Sunday, May 14, 2006

Crossing the Drawbridge

Crossing the Bridge - The Sound of Istanbul
(Fatih Akin, Germany, 90 mins.)


After the triumph of Head-On, my expectations were probably unrealistically high for Fatih Akin's non-fiction follow-up. Crossing the Bridge isn't bad, and most of the music is quite appealing. I guess I was just expecting something a little more transcendant. Part of the problem is that I never took to narrator/host Alexander Hacke (Einstürzende Neubauten).

The bearded bassist (below, in ever-present black) worked on the soundtrack for Head-On, which combines Anglo-Australian post-punk (Depeche Mode, the Birthday Party) with traditional Turkish tunes (legendary chanteuse Sezen Aksu), so his involvement makes sense (Akin was born and raised in Germany; the film is in German and Turkish with English subtitles).


If you've seen the DVD featurette, however, you know how much more charismatic Akin is than Hacke. Since Akin wrote, directed, and shot the doc, however, I can only imagine that his plate was already overflowing.

The title refers to the fact that many of the featured artists--Replikas, Ronny James Dio-lookalike Erkin Koray, etc.--view Istanbul as a bridge between the East and the West. Recommended to open-minded music lovers with a high tolerance for unctuous Germans. Werner Herzog fans, that means you!

Harvard Exit: 5/27 at 5pm and 5/30 at 6pm.

Drawing Restraint 9
(Matthew Barney, US/Japan, unrated, 135 mins.)

For Barney aficionados, Drawing Restraint 9 will be required viewing. As its my sixth cinematic encounter with the man, however, I can't predict what new viewers will think (or how it'll do commercially). Since this is the first to receive a proper release, I'll be interested to see what happens.

Personally, I have mixed feelings about this effort. While I can't imagine missing a Barney film--there's nothing quite like 'em--I'm not sure I'd call myself a fan. His stuff can be pretty squirm-inducing and sometimes just plain silly (like the fur eyebrows and shell shoes he sports in this film).

Further, though his partner Björk's involvement has been attracting a great deal of attention, be forewarned that, although she composed the soundtrack and appears on screen, her vocals are kept to a minimum and there's none of the acting so brilliantly on display in Dancer in the Dark.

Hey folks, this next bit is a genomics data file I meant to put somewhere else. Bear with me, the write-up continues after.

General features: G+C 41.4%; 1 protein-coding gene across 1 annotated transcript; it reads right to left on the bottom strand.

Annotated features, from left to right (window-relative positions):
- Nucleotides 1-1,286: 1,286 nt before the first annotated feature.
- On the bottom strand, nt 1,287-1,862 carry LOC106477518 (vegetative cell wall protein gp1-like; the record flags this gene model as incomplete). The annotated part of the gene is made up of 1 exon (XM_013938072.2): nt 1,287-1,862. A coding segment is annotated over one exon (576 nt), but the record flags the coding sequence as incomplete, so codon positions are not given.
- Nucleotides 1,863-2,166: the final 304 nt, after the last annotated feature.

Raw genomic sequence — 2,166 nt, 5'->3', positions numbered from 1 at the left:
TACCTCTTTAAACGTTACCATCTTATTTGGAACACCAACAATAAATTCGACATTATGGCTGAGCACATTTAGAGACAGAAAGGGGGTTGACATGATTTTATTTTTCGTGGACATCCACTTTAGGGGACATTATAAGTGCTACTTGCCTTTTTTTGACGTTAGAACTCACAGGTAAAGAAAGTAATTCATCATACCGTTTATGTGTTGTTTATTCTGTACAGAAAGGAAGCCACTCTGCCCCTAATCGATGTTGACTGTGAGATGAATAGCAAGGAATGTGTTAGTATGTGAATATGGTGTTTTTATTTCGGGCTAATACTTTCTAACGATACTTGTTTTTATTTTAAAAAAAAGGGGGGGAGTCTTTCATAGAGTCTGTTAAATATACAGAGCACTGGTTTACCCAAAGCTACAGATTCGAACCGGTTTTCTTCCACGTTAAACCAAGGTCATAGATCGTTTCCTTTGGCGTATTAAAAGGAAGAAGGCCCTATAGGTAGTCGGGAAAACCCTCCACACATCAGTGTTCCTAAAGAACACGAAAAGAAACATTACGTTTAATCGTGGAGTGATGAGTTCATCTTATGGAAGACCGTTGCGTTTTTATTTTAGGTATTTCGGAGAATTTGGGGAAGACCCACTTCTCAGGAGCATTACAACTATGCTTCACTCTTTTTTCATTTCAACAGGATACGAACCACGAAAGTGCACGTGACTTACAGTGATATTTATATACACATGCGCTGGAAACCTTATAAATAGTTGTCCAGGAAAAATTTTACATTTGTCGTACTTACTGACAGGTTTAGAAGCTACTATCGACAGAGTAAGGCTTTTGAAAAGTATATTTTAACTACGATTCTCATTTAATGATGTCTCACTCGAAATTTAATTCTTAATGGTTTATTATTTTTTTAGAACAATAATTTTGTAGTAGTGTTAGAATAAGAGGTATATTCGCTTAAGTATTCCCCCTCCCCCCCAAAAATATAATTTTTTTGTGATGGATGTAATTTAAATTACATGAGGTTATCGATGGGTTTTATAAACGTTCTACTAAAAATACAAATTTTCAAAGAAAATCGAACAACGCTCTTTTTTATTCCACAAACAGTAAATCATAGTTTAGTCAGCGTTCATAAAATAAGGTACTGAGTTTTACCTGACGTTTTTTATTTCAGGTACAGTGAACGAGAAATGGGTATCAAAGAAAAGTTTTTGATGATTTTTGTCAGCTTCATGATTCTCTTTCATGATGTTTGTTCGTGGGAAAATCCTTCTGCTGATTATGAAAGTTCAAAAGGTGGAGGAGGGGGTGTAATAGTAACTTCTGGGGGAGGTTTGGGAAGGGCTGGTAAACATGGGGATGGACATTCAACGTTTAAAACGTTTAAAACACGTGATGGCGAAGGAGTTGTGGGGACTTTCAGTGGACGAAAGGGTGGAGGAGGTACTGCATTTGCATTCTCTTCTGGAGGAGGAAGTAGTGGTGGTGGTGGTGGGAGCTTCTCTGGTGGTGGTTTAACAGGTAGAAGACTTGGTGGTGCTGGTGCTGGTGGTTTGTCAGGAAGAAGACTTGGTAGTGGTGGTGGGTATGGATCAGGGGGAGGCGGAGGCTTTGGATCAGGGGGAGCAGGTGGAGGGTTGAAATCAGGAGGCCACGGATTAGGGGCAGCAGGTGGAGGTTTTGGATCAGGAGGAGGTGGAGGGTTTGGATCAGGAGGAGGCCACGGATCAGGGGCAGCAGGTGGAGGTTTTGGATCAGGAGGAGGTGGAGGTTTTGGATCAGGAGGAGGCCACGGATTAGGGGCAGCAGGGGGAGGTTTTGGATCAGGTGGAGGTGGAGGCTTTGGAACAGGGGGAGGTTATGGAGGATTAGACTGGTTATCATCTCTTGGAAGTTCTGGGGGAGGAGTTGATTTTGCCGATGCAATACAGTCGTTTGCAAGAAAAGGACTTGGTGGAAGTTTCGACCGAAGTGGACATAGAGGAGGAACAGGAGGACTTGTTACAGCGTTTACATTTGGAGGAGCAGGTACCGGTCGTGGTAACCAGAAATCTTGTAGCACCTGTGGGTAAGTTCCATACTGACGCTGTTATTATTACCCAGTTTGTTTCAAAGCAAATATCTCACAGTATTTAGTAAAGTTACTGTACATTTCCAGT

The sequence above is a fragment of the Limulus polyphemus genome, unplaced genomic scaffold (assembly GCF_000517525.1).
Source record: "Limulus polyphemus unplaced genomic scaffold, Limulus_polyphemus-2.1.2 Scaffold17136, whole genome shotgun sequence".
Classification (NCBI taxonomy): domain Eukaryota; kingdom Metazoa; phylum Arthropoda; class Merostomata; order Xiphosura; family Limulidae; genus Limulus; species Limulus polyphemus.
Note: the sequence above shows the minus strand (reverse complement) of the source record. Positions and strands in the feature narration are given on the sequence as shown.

Like previous projects, Drawing Restraint 9 is performance art as film: music (some quite irritating) is abundant, dialogue virtually non-existent. It's mostly a series of set pieces revolving around two "Occidental Guests" (Barney and Björk), who engage in a series of Shinto-related marriage rites on-board a Japanese whaling vessel.

Drawing Restraint 9 is definitely--and defiantly--original, but I could've done without the extended sequence in which our Guests flense their legs off at the hip. Yuck.

Varsity Theater: Not associated with SIFF,
Drawing Restraint 9
opens on Fri., 5/19.

Endnote: While I'm at it, one of my favorites from last year's SIFF,
(Olivier Assayas and Maggie Cheung), opens in Seattle on 6/30.


  1. the bridge frequently glimpsed in the film connects the two halves of which is literally in europe and the other literally in asia.

  2. A local critic who frequents siffblog suggested that I clarify my statement about Istanbul being *viewed* as a bridge between the East and the West. Yes, I meant that metaphorically; many of the featured artists combine indigenous & Anglo-American elements into their work. That said, the title also has a literal meaning. To quote Wikipedia: "Istanbul extends both on the European (Rumelia) and on the Asian (Anatolia) side of the Bosphorus, and is thereby the only metropolis in the world which is on two continents." But you knew that, right? :-)